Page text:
“I find it astounding that Alberta public health bureaucrats are still pushing the mRNA boosters on anyone, and especially on children who have never been at risk, almost two years after almost all other pandemic measures have been ended,” Bernier told LifeSiteNews.

“Danielle Smith’s government should tell its bureaucrats to back off and stop stupidly feeding a needless sense of fear surrounding the virus that lingers among certain groups of society. It’s over! Get over it!”

Earlier this week, officials from Alberta Health Services (AHS), whose chief medical officer throughout the COVID crisis, Dr. Deena Hinshaw, was fired by Smith in 2022, updated its COVID booster recommendations to every “three months” starting at babies only six months old.

“Starting April 15, 2024, select groups of Albertans at high risk of severe outcomes from COVID-19 will be eligible for an additional dose,” the AHS noted on its website.

AHS health officials still assert that all “vaccines are safe, effective and save lives,” and that one can get a COVID shot at the same time as a flu vaccine.

On April 16, Bernier commented on the AHS’s new COVID jab guideline changes on X, in which he asked, “What’s going on in Alberta with their “conservative” government?

Bernier, who was a firm opponent of both the COVID shots and mandates, told LifeSiteNews that AHS’s recommendations are puzzling, given “more and more scientific evidence is emerging of dangerous side effects when injecting from these experimental substances.”

“Even though these are only recommendations, and nothing is mandated, this ‘guidance’ by government agencies influences people’s decisions,” Bernier said.

Those under 18 still need written or verbal consent from their parents to get the shot.

AHS is recommending booster jabs for seniors, healthcare workers as well as those with underlying medical conditions. They also recommend that First Nations people and “members of racialized and other equity-denied communities,” as well as pregnant women get the shots as well.

The COVID shots were heavily promoted by the federal government as well as all provincial governments in Canada, with the Alberta government under former Premier Jason Kenney being no exception.

The mRNA shots themselves have been linked to a multitude of negative and often severe side effects in children.

Danielle Smith took over from Kenney as leader of the United Conservative Party (UCP) on October 11, 2022, after winning the leadership. Kenney was ousted due to low approval ratings and for reneging on promises not to lock Alberta down as well as enacting a vaccine passport. Smith was opposed to COVID jab mandates.

Bernier: It’s ‘deplorable’ some provinces still mandate COVID shot for Heathcare workers

While Alberta does not mandate the COVID shots for healthcare workers anymore, British Columbia still does as well as some health regions in Ontario, a fact that Bernier called “deplorable.”

“I find it deplorable that nurses, doctors and other healthcare workers in B.C. and Ontario still have to be vaccinated to work in hospitals and that thousands of them have not been reintegrated,” Bernier told LifeSiteNews.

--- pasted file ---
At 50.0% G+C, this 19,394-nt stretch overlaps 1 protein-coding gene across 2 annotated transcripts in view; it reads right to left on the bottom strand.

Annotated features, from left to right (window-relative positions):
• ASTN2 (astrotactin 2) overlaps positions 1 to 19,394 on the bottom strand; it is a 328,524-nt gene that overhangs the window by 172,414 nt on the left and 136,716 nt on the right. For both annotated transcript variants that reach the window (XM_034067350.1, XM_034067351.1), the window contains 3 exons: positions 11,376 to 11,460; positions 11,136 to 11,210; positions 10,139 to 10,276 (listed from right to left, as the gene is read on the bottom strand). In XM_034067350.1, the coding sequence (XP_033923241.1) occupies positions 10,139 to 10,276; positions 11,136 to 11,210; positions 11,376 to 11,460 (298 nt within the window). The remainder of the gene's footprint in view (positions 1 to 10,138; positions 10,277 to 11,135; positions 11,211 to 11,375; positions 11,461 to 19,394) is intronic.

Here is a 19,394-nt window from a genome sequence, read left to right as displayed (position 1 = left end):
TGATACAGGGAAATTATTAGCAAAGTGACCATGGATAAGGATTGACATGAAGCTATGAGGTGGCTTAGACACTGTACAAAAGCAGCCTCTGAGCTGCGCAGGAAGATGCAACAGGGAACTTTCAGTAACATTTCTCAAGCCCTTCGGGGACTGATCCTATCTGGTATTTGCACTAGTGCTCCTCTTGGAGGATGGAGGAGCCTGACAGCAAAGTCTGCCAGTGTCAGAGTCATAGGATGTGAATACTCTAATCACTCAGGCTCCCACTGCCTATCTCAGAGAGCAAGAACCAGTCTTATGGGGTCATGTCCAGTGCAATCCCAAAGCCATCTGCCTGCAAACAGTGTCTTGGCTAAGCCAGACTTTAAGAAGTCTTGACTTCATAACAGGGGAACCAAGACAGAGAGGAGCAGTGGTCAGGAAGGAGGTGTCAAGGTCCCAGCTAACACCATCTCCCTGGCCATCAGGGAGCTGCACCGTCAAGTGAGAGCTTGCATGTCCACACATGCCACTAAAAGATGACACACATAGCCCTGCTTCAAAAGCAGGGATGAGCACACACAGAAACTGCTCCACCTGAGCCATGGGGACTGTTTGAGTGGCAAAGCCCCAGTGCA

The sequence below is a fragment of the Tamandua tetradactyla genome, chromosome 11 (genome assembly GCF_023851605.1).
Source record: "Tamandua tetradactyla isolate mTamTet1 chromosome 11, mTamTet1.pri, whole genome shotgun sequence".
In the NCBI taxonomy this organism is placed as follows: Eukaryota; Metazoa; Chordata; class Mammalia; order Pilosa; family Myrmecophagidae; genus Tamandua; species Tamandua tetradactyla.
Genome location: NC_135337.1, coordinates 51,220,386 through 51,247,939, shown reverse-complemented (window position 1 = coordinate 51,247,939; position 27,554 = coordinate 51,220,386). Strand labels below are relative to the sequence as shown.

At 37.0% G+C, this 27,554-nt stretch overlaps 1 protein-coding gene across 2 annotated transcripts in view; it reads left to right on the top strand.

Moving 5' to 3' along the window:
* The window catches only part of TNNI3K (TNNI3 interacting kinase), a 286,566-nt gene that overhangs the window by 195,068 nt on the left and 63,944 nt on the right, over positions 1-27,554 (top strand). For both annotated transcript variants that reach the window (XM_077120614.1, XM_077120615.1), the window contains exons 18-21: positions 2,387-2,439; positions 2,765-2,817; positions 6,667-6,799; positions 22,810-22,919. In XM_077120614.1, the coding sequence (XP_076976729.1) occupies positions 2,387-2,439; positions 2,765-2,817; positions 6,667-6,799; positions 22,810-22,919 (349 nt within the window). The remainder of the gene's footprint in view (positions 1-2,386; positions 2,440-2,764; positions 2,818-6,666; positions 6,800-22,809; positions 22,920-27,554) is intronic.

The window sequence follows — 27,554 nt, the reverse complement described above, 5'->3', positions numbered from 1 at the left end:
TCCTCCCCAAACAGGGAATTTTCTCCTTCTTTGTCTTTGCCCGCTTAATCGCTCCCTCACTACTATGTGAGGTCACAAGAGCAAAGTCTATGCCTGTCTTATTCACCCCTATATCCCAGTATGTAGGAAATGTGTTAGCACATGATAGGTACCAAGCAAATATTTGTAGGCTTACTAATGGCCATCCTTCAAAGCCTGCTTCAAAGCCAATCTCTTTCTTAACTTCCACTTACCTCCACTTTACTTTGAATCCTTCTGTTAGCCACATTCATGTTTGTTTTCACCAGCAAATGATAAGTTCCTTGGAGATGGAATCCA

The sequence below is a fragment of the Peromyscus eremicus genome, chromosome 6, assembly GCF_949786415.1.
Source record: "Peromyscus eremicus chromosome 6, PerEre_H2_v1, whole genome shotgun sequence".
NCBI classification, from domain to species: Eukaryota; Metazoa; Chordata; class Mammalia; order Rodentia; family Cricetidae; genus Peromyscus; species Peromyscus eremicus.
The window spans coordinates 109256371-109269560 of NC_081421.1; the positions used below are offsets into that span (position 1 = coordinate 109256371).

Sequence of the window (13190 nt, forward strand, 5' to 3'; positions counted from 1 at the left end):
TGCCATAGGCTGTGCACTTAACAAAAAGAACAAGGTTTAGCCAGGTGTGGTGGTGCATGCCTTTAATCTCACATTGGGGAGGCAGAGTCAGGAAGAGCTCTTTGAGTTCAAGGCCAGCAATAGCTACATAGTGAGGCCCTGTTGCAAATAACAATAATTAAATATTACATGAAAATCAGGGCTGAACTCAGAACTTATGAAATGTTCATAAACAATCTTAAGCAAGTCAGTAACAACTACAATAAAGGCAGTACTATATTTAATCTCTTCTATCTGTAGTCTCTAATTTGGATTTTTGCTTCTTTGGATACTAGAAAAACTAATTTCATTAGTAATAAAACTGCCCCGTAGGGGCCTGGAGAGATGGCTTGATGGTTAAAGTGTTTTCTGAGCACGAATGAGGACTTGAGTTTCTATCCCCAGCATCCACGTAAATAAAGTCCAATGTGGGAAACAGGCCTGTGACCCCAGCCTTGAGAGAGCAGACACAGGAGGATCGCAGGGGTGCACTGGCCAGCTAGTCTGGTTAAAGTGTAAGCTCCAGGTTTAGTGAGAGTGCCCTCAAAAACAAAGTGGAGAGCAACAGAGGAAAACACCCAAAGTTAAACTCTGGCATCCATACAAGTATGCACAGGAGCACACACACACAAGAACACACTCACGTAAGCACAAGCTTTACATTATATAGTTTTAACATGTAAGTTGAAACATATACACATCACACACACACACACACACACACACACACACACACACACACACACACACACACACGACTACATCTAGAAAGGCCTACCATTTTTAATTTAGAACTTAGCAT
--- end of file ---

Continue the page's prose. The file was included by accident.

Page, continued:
“The authoritarian covid measures adopted by all governments have been traumatic enough for millions of Canadians. All of them should be lifted.”

Last year, LifeSiteNews reported on how the details of the Canadian federal government’s COVID-19 vaccine contract with Pfizer for millions of doses of the mRNA-based experimental shots were recently disclosed after being hidden for over three years.

The contract with Pfizer shows the government agreed to accept the unknown long-term safety and efficacy of the shots. The details of the Pfizer contract do not disclose how much the government spent on the jabs.

A bill introduced by Conservative Party leader Pierre Poilievre that would have given Canadians back their “bodily autonomy” by banning future jab mandates was voted down last year after Trudeau’s Liberals and other parties rejected it.

Adverse effects from the first round of COVID shots have resulted in a growing number of Canadians filing for financial compensation over injuries from the jabs via the federal Vaccine Injury Program (VISP).

VISP has already paid well over $11 million to those injured by COVID injections.

Earlier this year, LifeSiteNews reported on how officials from Health Canada have admitted that there is “residual plasmid DNA” in the COVID shots after a Conservative MP asked the agency through an official information request if the DNA fragments were in the shots.

As for Bernier, earlier this month he called out Poilievre for dodging a question regarding Canada’s participation in the United Nations’ pro-abortion Paris Climate Agreement.

Throughout most of the COVID crisis, Canadians from coast to coast were faced with COVID mandates, including jab dictates, put in place by both the provincial and federal governments.

After much pushback, thanks to the Freedom Convoy, most provincial mandates were eliminated by the summer of 2022.

There are currently multiple ongoing class-action lawsuits filed by Canadians adversely affected by COVID mandates.